Yesterday I covered the first two important issues on this subject. Today I conclude this topic with the last two important issues:
3 – The requirements of the global reinsurers
With NZ contributing a miniscule 0.67% of premiums to the global insurance underwriting pool and yet necessitating one of the top 10 global insurance payouts in the last four decades, you can imagine that the global reinsurers were forced to look very closely at their exposure to the New Zealand market. It became quickly apparent that the already tiny premium pool was even smaller than it should’ve been due to the competitive market pressures mentioned in yesterday’s post. Not only was the premium pool tiny, but there were significant earthquake underwriting problems with the model in NZ.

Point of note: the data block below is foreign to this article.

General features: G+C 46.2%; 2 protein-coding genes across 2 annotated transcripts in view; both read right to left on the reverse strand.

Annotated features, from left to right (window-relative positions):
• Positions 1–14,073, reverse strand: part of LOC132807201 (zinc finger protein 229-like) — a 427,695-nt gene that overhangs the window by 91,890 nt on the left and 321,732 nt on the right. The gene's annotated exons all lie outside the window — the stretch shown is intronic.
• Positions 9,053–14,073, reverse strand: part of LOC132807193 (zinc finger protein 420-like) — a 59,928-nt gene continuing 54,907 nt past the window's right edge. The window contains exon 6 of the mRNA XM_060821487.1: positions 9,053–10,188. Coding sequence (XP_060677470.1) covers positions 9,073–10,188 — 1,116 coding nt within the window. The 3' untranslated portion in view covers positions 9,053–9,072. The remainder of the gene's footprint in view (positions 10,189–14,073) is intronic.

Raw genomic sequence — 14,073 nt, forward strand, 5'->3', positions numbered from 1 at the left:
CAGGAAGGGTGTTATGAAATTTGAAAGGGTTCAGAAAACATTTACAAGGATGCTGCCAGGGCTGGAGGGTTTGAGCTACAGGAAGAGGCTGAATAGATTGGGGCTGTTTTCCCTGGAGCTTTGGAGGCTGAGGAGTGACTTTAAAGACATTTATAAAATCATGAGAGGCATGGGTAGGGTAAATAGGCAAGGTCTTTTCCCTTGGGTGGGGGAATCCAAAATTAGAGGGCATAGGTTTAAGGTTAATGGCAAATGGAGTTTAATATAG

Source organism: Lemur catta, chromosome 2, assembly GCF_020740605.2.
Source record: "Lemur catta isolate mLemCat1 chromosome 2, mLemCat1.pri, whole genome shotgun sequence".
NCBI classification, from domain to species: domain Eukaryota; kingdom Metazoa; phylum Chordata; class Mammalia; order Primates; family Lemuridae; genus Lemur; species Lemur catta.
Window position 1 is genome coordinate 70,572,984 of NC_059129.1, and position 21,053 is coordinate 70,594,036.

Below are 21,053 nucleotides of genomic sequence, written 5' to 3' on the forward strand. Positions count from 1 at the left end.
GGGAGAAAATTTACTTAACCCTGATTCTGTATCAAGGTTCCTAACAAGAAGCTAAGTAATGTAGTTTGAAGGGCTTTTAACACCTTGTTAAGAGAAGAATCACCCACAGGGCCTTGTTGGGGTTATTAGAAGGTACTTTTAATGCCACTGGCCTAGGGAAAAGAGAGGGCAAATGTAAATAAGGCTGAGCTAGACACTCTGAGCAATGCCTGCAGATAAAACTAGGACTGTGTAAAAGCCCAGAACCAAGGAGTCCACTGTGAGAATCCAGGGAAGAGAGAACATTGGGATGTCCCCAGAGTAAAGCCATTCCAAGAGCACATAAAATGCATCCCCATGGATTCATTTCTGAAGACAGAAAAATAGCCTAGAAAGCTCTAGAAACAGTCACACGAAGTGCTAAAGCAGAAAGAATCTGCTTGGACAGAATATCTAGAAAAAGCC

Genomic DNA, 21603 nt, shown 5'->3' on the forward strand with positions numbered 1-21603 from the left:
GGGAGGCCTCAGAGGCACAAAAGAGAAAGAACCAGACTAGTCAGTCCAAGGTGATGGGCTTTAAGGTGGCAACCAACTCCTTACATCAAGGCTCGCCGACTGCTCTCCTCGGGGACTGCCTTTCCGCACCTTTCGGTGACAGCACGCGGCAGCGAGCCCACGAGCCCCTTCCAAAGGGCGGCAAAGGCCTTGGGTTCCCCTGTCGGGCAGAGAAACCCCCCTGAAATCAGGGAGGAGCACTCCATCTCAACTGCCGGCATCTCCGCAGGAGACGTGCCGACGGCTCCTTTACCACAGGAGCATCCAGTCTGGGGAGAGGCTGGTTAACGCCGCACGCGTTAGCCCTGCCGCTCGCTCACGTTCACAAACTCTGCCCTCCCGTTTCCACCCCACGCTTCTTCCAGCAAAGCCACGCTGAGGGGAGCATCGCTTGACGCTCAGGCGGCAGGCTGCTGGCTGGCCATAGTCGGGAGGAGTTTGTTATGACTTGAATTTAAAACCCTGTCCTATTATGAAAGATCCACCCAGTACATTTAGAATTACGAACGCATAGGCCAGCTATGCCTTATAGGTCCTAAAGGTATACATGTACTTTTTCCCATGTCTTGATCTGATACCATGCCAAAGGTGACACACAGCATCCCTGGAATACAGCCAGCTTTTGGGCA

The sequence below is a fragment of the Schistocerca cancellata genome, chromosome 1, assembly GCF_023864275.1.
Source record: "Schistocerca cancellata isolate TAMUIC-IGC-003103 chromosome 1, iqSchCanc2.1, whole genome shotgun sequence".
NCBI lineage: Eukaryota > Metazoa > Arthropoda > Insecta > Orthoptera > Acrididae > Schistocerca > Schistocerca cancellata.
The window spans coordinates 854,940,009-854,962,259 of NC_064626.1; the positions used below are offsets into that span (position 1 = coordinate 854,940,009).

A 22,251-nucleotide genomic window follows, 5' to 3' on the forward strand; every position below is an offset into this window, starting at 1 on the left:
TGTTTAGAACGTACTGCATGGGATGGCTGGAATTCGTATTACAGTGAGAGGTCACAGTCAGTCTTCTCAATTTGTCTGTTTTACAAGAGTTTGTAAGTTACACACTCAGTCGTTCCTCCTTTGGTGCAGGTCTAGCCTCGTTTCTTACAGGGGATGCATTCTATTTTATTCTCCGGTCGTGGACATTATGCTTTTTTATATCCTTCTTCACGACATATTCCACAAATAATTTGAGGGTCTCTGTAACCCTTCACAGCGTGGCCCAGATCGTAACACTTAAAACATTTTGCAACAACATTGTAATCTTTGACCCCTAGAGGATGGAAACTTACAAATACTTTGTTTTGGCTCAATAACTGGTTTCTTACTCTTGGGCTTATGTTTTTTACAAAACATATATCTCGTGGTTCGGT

NZ’s retail F&G insurers only carry between $5 and $10 million of the first portion of a large disaster claim – the rest is reinsured. Just as we pay premiums to retail insurers for the cover we seek carrying a portion of the risk ourselves via the policy excess, so retail insurers do the same. The first $5 million of an insurable event must be covered from the premium pool that the individual insurance company holds internally and above that, a claim is made on their insurance with the re-insurers. The re-insurers in turn charge the retail insurance company re-insurance premiums based on their accessed risk of that insurer’s portfolio of policies. The re-insurers spread the load amongst themselves by only taking a portion of a retail insurers’ risk so NZ insurance companies typically have treaties with a minimum of eight and sometimes up to fifteen re-insurers. The re-insurers in turn spread their risk load through the huge insurance syndicates that trade at Lloyds in London.